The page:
Candida Lycett Green, 68, is a journalist, television presenter and author whose books include England: Travels Through an Unwrecked Landscape. She also edited and prefaced the collected letters and prose of her late father, Sir John Betjeman. She lives in Uffington
As children, Tory probably figured larger in my life than I did in hers, since she was a year or two older than me. She was the star of the local horse shows; I remember her galloping across the Berkshire Downs and winning all the showjumping prizes. My brother was in love with her and once took her to the Regal cinema in Wantage; I remember being incredibly impressed by the amount of scent she wore.
Then, when I got married, Tory and her then-husband were the only friends [I and my husband] had in common, so we spent a lot of time with them. Tory was fantastically glamorous to me, and also a natural blonde – she and Brigitte Bardot were the reasons I would dye my own hair.
We had lovely times during that period, but our friendship was not so much to do with being part of a set as a link based on a shared bank of memories and a deep feeling of belonging to a place. We are both attached to the area where we grew up and have a shared love for the sense of history and prehistoric man you feel there. The [Uffington] White Horse has been a subject of my writing and Tory's painting – we didn't confer about it; it is in our bones.
Tory is still my guru on horses and riding. I ask her advice all the time, as she was top of her trade and as brave as a lion physically. She no longer rides because she broke her back while team eventing, which is when she took up painting. At the time, that came as a slight surprise, but whatever she does, she does it properly, whereas I have just muddled along as a journalist since I was 17.
We have always lived in close proximity, although she moved to Suffolk a few years ago, which was a huge blow for me. We used to love walking our dogs together along the Ridgeway two or three times a week. We still do that when she comes back, confiding in each other like typical girlfriends.
When I heard I had cancer I rang Tory before I even rang my husband – that's how close we are. In some ways I was putting off telling him, but speaking to her gave me the strength to do it. She is very calm and reassuring; even after all these years I still look up to her.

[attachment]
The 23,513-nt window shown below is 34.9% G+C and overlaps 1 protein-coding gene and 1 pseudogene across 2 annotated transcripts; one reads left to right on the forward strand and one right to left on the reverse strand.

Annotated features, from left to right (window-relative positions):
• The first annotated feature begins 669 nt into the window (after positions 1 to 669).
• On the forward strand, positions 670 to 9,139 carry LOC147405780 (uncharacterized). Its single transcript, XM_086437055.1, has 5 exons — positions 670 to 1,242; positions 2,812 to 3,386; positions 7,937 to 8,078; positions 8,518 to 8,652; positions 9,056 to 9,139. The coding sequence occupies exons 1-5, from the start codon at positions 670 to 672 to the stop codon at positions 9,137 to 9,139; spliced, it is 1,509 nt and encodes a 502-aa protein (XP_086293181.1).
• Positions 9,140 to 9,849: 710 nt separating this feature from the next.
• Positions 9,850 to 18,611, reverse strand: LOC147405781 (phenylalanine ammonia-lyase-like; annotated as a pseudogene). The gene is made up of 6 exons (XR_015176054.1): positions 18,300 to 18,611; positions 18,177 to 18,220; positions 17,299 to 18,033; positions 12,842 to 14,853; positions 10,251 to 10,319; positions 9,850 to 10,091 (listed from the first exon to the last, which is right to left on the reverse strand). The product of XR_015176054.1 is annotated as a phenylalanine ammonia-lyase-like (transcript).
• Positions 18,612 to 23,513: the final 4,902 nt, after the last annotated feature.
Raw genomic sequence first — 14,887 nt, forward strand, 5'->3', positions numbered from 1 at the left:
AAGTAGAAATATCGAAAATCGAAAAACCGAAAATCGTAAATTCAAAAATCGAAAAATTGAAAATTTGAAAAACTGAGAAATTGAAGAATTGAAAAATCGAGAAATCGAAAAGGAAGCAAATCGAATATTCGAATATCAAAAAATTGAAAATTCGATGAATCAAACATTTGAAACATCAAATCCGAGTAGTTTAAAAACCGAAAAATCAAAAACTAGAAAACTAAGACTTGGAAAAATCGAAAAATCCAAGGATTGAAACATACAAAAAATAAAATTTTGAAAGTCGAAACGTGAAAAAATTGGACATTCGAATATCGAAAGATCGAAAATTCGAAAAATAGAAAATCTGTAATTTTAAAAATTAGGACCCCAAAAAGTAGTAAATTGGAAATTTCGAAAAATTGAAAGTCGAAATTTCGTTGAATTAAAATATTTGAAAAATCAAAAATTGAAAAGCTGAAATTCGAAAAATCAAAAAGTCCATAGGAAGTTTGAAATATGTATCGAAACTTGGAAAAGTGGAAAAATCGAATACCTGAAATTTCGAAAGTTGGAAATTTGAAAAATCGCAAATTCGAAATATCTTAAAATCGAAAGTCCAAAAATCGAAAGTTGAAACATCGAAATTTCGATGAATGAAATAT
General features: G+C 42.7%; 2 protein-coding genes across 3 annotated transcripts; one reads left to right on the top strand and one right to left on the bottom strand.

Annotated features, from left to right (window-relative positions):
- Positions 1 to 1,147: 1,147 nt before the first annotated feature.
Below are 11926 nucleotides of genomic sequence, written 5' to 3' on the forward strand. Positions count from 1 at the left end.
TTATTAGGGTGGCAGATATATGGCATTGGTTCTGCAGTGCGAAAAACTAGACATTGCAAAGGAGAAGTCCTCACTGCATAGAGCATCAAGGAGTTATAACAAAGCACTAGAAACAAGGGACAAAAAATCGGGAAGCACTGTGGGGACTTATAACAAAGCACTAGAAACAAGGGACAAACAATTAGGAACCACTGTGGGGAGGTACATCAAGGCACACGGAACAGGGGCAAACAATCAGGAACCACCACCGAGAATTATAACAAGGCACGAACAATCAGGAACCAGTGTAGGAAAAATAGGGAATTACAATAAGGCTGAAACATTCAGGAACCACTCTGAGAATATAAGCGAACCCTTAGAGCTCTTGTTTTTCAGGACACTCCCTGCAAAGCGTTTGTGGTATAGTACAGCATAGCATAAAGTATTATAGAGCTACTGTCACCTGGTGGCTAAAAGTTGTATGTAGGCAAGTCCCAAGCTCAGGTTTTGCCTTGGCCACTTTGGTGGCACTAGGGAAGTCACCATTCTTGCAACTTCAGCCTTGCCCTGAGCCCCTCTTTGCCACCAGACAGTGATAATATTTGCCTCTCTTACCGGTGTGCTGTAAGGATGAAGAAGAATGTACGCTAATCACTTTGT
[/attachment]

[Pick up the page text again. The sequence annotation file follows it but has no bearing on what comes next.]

Tory Lawrence, 69, is a painter. She won the Spink Prize for Painting in 1996 and 1998 and, in 2002, the Gainsborough's House Museum Drawing Prize. She lives in Suffolk and London
I have memories of Candida from before I met her properly. I am a bit older than her and my first memory is of a fancy-dress party given by her mother when they were living at the Old Rectory in Farnborough [Hampshire]. Candida was dressed as a beautiful Little Bo Peep with a hooped skirt and her hair in ringlets.
My family lived about eight miles away and Candida's mother used to organise gymkhanas and paper chases on the ponies and so we'd all gallop over the Berkshire Downs together as children. The very evocative writing that Candida does now makes me long to return to that area of countryside where we grew up.
Later, I worked as a secretary for Candida's father, John Betjeman, for nine months in London. I was not very good – one evening I left the typewriter plugged in and the office caught fire. I got married soon after, which I think was rather a relief for him, as he didn't have to sack me.
My husband and I bought a house near Candida and her husband Rupert, and we then got to know each other as adults. My first impressions of her as a young woman were of someone rather silent, but very beautiful and intelligent. They were – and still are – a very glamorous couple.
We became close rather slowly. There were lots of great parties – picnics on the Downs at night among the beeches; cricket matches and poker parties with my father. It seems, now, very idyllic. Candida would come to my house and transform my rather ordinary dining-room with flowers. She has a great ability to make a place somewhere wonderful to be.
In the late 1960s we moved away to Wiltshire, and Candida and Rupert lived in London, but they rented a tiny cottage in the yard of our farmhouse for weekends. We both had children at that time so there were lots of outings and walks. It has been a very secure friendship ever since.
I tell Candida things I don't talk about to anyone else. I had a friendly divorce but she was very supportive and a great encouragement when I took up painting full time at around 40. She has bought several of my landscapes – I suppose liking them enough to buy them is the best compliment.
Our mutual love of the Downs is still one of our great bonds – the hills and the chalk, so now if I go to visit Candida we walk the dogs together there and go for a pub lunch.
What I admire most is her energy and ability to keep going through any difficulty and yet somehow remain the same – she is still as beautiful and funny and clever as she was when we first became friends. n
'Unwrecked England', by Candida Lycett Green, is out now (Oldie Publications, £25). Tory Lawrence's exhibition Ancient Land is at the 12 Star Gallery, London SW1, from 16 December to 15th January (www.torylawrence.com)Reuse content